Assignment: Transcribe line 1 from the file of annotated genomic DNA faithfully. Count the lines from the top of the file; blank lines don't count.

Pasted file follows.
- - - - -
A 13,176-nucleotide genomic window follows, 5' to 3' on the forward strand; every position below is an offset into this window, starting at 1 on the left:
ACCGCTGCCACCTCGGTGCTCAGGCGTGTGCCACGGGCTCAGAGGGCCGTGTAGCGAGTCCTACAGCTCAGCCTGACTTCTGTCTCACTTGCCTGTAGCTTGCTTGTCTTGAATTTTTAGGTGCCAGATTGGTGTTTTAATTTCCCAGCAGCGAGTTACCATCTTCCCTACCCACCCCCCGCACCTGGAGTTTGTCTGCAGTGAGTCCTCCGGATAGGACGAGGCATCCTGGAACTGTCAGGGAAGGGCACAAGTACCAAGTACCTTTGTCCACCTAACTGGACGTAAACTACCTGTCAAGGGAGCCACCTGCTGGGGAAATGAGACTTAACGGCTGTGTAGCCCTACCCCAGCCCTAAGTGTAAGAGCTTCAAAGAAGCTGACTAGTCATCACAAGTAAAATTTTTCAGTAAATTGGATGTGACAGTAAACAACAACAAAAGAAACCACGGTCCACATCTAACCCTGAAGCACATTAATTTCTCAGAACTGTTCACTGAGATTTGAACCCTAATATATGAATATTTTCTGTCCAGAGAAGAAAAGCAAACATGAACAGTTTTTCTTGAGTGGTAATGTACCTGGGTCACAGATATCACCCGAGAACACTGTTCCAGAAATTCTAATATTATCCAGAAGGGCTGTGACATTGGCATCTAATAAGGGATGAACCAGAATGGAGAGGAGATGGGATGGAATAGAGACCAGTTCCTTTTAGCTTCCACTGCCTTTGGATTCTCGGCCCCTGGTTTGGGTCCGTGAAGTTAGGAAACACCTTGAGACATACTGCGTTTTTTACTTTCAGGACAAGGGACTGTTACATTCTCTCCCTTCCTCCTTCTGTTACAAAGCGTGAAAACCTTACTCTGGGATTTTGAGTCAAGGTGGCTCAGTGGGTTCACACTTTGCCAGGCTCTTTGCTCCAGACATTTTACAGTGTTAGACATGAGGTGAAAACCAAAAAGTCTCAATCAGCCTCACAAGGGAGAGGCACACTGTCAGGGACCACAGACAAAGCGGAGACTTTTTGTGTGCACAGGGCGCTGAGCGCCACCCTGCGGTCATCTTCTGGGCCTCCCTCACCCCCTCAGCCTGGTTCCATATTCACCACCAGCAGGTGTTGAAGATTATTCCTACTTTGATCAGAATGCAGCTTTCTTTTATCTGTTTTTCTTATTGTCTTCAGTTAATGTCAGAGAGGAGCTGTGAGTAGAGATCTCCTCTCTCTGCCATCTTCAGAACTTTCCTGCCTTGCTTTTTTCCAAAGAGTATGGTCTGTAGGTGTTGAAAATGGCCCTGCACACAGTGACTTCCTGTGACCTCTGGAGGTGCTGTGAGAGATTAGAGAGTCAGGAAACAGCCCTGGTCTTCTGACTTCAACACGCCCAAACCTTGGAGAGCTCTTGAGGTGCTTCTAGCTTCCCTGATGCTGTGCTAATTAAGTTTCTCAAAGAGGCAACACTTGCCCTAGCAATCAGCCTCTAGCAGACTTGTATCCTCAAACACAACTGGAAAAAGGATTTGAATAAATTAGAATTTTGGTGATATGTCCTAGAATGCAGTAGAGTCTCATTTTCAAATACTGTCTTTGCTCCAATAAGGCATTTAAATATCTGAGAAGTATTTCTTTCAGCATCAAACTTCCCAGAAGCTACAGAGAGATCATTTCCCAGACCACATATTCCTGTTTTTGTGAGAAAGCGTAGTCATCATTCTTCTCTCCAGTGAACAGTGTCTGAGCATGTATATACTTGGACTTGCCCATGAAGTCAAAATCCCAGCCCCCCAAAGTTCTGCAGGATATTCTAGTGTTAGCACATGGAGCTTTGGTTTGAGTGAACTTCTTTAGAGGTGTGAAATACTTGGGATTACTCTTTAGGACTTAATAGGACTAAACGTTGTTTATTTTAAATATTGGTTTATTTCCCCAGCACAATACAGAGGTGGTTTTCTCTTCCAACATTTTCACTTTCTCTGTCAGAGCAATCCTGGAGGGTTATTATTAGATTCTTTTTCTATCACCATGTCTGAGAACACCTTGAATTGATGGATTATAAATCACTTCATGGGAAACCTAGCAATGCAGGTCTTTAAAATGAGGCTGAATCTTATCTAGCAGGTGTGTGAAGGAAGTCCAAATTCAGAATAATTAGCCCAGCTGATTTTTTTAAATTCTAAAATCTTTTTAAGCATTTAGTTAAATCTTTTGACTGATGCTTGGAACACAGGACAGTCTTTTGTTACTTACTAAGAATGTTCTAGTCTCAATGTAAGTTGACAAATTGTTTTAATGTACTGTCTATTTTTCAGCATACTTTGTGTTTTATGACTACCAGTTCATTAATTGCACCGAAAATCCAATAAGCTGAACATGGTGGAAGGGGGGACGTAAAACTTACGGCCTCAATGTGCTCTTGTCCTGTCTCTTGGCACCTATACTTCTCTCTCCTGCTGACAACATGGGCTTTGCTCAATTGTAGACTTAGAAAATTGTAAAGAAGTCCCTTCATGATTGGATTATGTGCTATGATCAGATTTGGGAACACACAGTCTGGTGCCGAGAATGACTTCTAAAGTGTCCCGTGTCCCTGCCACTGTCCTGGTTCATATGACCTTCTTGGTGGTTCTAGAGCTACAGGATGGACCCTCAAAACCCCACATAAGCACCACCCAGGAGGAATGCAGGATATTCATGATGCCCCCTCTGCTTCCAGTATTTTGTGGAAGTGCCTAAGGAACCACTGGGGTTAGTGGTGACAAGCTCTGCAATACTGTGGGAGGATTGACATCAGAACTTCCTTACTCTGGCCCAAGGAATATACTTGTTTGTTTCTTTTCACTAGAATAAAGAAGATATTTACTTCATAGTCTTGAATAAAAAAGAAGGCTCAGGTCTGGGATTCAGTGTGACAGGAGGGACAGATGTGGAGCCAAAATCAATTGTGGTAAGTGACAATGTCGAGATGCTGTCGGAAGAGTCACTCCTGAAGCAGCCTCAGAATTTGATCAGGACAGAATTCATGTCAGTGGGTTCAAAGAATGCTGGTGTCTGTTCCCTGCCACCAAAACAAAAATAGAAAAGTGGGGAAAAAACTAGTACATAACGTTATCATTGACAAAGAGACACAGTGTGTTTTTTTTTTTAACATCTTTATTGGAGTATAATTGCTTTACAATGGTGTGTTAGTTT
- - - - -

A 13,176-nucleotide genomic window follows, 5' to 3' on the forward strand; every position below is an offset into this window, starting at 1 on the left: